Sunlight and daylight are free and readily accessible. However, using sunlight without causing glare and without overheating a building can be difficult. Glare can be avoided by using window sills, walls, louvers, reflective blinds, and other devices to reflect light deep into the building. Be careful to locate windows and skylights away from the sun's direct rays to avoid overheating. For example, placing skylights on the north slope of your roof rather than on the southern exposure may reduce heat transfer. In addition, look for windows with new selective glazings that transmit the most visible light while excluding the most solar heat. For more information, see Energy-Efficient Windows.

    Lighting Maintenance

    Maintenance is vital to lighting efficiency. Light levels decrease over time because of aging lamps and dirt on fixtures, lamps, and room surfaces. Together, these factors can reduce total illumination by 50% or more, while lights continue drawing full power. The following basic maintenance suggestions can help prevent this.

  • Clean fixtures, lamps, and lenses every 6 to 24 months by wiping off the dust. However, never clean an incandescent bulb while it is turned on. The water's cooling effect will shatter the hot bulb.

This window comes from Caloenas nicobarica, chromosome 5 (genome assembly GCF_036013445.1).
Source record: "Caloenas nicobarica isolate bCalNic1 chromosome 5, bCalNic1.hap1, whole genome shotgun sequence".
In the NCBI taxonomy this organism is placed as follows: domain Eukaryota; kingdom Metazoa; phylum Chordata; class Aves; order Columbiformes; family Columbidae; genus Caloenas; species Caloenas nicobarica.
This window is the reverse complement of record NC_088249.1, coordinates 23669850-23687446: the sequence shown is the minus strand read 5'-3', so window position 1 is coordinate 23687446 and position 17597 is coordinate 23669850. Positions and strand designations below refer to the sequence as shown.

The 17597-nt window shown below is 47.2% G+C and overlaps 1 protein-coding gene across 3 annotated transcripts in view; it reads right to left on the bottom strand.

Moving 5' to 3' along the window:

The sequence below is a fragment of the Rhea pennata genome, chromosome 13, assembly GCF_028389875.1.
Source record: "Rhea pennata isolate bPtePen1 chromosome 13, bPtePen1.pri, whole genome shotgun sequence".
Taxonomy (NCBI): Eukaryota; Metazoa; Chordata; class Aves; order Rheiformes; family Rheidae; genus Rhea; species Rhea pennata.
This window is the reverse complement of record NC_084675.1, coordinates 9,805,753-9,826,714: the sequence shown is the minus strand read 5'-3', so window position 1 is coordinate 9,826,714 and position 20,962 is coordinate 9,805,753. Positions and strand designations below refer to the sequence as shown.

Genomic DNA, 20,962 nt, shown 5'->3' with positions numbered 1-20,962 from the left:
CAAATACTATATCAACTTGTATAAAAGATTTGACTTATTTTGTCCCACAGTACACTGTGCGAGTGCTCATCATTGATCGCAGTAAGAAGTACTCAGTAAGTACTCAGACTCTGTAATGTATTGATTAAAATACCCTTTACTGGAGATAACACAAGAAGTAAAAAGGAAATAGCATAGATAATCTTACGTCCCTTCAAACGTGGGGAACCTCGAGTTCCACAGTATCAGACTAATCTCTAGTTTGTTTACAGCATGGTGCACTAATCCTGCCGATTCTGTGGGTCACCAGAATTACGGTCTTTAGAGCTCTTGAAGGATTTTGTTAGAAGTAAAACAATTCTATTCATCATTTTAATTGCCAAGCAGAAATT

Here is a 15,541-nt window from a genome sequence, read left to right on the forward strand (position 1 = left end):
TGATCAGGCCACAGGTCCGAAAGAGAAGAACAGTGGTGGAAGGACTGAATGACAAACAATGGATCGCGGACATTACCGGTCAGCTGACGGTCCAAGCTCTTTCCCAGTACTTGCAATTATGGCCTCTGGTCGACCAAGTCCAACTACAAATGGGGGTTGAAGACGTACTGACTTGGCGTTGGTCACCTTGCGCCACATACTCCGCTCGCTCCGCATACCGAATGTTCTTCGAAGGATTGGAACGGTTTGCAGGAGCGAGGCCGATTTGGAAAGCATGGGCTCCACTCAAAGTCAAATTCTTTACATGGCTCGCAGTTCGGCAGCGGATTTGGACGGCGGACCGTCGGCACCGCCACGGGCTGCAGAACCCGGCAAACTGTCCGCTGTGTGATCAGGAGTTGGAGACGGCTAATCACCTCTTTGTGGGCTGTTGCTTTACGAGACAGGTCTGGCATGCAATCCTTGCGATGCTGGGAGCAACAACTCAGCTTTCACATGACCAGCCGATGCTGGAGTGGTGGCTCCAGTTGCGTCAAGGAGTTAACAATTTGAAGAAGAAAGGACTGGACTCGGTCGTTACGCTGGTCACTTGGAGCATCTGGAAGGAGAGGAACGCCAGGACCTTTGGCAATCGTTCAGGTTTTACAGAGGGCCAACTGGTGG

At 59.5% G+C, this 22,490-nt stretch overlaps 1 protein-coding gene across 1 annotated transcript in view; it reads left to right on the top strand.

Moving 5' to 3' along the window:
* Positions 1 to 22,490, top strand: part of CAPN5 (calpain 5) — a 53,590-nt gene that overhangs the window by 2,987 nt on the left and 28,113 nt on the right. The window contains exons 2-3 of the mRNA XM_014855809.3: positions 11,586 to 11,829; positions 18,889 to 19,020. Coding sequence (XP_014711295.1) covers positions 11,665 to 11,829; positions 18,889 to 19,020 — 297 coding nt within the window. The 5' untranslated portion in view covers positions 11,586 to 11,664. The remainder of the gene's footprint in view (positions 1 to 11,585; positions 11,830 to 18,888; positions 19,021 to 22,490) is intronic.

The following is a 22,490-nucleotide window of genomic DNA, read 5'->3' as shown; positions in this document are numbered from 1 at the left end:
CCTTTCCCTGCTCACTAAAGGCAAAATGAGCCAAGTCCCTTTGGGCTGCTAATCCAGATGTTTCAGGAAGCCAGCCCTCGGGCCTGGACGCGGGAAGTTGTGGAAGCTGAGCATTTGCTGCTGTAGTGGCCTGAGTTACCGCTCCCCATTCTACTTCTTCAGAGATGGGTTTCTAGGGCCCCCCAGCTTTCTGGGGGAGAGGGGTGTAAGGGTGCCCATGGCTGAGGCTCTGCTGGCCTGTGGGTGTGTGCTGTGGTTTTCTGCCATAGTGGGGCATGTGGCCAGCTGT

• Replace lenses if they appear yellow.
  • Clean or repaint small rooms every year and larger rooms every 2 to 3 years. Dirt collects on surfaces, which reduces the amount of light they reflect.
  • Consider group relamping. Common lamps, especially incandescent and fluorescent lamps, lose 20% to 30% of their light output over their service life. Many lighting experts recommend replacing all the lamps in a lighting system at once. This saves labor, keeps illumination high, and avoids stressing any ballasts with dying lamps.
  • Optimizing Energy Efficiency and Lighting Quality

    When making changes designed to increase the energy efficiency of lighting, it often pays to redesign the building's entire lighting system. This can improve lighting quality, make visual tasks easier, and save 50% or more on energy costs.

    Often, you can reduce light levels without reducing light quality by following these procedures.

  • Redesign visual tasks. For example, use a better printer with darker printing.
  • Reduce light levels where there are no visual tasks. Provide the minimum light necessary for safety, security, and aesthetics.
  • Reduce light levels for visual tasks where those levels are currently excessive.
  • If you want to cut energy consumption from lighting while enhancing light quality, consider the following.

  • Establish ambient illumination at minimum acceptable levels.
  • Provide task lighting at the optimal level depending on the difficulty of visual tasks. For example, sewing requires more light than cooking.
  • Increase the efficiency of lamps, ballasts, and fixtures.
  • Improve light quality by reducing glare and brightness contrast.
  • Use daylighting where possible and practical.